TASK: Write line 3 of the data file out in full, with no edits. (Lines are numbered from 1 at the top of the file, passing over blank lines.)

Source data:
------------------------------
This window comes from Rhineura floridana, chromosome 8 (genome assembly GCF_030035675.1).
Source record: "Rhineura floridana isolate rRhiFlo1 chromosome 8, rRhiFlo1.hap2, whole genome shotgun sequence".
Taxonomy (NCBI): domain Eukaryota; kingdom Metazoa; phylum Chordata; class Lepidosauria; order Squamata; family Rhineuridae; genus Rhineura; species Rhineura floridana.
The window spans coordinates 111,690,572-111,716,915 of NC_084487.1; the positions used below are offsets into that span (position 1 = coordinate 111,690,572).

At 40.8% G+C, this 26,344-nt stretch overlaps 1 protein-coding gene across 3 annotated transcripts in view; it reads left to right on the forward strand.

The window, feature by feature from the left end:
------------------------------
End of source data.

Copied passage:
Taxonomy (NCBI): domain Eukaryota; kingdom Metazoa; phylum Chordata; class Lepidosauria; order Squamata; family Rhineuridae; genus Rhineura; species Rhineura floridana.